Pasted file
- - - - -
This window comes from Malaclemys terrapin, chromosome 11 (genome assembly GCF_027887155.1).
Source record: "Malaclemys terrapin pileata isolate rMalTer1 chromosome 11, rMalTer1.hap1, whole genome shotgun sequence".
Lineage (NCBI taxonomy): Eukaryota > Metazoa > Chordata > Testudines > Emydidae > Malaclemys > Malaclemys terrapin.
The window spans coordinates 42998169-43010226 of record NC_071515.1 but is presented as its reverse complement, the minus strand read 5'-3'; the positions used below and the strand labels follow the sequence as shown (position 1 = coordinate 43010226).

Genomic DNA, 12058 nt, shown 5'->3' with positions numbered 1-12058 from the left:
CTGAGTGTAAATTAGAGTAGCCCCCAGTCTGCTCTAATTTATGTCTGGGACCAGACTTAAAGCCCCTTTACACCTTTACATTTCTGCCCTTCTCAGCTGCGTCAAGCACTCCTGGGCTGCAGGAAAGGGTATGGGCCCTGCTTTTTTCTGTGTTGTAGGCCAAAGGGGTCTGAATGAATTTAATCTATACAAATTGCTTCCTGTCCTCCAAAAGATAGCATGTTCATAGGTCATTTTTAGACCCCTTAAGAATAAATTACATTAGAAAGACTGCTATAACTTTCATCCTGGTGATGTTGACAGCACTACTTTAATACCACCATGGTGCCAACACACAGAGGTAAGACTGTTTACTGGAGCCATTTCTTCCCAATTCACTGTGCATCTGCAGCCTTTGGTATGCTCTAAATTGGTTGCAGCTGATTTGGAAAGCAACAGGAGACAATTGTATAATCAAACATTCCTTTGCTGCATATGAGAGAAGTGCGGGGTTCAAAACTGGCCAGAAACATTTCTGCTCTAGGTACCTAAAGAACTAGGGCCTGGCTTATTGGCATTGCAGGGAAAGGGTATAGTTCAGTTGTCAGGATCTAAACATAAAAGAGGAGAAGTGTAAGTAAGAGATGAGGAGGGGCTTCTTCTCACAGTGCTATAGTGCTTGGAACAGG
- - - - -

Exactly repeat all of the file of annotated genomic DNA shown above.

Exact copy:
This window comes from Malaclemys terrapin, chromosome 11 (genome assembly GCF_027887155.1).
Source record: "Malaclemys terrapin pileata isolate rMalTer1 chromosome 11, rMalTer1.hap1, whole genome shotgun sequence".
Lineage (NCBI taxonomy): Eukaryota > Metazoa > Chordata > Testudines > Emydidae > Malaclemys > Malaclemys terrapin.
The window spans coordinates 42998169-43010226 of record NC_071515.1 but is presented as its reverse complement, the minus strand read 5'-3'; the positions used below and the strand labels follow the sequence as shown (position 1 = coordinate 43010226).

Genomic DNA, 12058 nt, shown 5'->3' with positions numbered 1-12058 from the left:
CTGAGTGTAAATTAGAGTAGCCCCCAGTCTGCTCTAATTTATGTCTGGGACCAGACTTAAAGCCCCTTTACACCTTTACATTTCTGCCCTTCTCAGCTGCGTCAAGCACTCCTGGGCTGCAGGAAAGGGTATGGGCCCTGCTTTTTTCTGTGTTGTAGGCCAAAGGGGTCTGAATGAATTTAATCTATACAAATTGCTTCCTGTCCTCCAAAAGATAGCATGTTCATAGGTCATTTTTAGACCCCTTAAGAATAAATTACATTAGAAAGACTGCTATAACTTTCATCCTGGTGATGTTGACAGCACTACTTTAATACCACCATGGTGCCAACACACAGAGGTAAGACTGTTTACTGGAGCCATTTCTTCCCAATTCACTGTGCATCTGCAGCCTTTGGTATGCTCTAAATTGGTTGCAGCTGATTTGGAAAGCAACAGGAGACAATTGTATAATCAAACATTCCTTTGCTGCATATGAGAGAAGTGCGGGGTTCAAAACTGGCCAGAAACATTTCTGCTCTAGGTACCTAAAGAACTAGGGCCTGGCTTATTGGCATTGCAGGGAAAGGGTATAGTTCAGTTGTCAGGATCTAAACATAAAAGAGGAGAAGTGTAAGTAAGAGATGAGGAGGGGCTTCTTCTCACAGTGCTATAGTGCTTGGAACAGG